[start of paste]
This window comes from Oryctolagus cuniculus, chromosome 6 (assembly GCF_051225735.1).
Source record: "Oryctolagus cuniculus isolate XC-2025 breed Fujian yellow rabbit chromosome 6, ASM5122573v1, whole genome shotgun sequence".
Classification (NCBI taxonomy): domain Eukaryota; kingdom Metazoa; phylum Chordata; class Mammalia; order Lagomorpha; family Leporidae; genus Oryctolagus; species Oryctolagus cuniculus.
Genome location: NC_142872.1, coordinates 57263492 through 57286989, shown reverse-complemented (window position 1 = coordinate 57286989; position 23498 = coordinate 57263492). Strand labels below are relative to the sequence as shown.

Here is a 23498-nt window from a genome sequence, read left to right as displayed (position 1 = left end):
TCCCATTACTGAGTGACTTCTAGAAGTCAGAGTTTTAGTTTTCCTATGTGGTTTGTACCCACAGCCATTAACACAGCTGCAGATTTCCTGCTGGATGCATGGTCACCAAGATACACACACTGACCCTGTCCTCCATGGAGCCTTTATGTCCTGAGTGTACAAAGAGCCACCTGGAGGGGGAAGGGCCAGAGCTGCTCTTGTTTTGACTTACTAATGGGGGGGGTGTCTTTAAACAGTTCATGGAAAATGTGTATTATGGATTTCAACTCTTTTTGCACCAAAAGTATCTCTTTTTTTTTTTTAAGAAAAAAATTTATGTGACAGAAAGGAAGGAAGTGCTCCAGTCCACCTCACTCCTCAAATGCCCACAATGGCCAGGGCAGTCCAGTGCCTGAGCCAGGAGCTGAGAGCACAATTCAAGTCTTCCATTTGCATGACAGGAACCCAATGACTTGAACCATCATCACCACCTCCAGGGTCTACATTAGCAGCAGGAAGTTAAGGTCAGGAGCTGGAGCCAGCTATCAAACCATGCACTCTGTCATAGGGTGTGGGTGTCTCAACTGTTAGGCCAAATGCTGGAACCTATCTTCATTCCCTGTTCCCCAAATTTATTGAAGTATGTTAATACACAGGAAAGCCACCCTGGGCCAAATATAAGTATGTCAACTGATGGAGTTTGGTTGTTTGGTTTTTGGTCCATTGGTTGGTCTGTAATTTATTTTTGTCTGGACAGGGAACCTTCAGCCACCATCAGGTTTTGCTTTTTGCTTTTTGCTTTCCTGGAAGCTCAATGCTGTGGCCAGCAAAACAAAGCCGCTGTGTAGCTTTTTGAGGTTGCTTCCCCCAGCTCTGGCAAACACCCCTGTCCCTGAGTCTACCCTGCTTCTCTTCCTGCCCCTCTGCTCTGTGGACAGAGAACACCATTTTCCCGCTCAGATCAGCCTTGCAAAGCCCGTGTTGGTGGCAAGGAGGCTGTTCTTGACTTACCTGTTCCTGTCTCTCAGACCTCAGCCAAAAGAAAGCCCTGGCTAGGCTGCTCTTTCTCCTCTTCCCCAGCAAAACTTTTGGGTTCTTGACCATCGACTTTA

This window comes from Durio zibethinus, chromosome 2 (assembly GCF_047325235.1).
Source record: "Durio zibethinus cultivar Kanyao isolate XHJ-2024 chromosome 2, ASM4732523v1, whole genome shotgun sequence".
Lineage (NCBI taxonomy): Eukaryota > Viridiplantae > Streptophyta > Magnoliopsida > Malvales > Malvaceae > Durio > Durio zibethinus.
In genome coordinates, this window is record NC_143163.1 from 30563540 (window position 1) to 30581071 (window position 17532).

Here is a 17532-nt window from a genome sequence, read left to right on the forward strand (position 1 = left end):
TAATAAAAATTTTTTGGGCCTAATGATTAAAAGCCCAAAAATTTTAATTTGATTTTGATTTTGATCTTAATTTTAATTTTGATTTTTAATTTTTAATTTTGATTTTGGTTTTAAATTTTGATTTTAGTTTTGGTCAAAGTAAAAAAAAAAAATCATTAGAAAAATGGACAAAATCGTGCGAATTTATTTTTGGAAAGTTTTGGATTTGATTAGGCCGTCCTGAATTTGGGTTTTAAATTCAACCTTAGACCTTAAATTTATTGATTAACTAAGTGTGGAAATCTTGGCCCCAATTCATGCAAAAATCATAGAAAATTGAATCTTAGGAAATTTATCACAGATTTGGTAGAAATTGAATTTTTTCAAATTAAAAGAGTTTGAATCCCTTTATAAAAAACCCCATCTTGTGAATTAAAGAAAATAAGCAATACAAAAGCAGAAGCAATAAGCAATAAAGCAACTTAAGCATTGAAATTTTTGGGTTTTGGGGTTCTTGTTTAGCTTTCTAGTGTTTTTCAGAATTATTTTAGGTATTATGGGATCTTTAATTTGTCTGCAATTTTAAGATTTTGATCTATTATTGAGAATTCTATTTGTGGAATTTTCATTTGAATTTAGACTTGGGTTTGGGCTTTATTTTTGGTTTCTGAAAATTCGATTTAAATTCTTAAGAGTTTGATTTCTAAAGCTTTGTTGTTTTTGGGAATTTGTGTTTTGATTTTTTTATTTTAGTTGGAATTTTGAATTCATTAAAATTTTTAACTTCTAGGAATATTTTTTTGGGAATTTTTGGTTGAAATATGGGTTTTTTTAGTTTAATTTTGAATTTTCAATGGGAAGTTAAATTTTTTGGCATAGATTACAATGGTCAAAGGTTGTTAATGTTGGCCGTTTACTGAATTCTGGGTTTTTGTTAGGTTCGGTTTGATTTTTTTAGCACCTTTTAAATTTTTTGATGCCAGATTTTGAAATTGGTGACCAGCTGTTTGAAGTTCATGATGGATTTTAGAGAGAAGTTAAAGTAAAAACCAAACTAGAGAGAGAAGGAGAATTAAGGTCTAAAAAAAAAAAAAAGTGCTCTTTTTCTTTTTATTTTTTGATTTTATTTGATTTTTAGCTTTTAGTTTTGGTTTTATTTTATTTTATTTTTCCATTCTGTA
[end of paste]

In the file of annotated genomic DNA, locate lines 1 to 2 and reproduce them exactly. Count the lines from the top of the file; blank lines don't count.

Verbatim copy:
This window comes from Oryctolagus cuniculus, chromosome 6 (assembly GCF_051225735.1).
Source record: "Oryctolagus cuniculus isolate XC-2025 breed Fujian yellow rabbit chromosome 6, ASM5122573v1, whole genome shotgun sequence".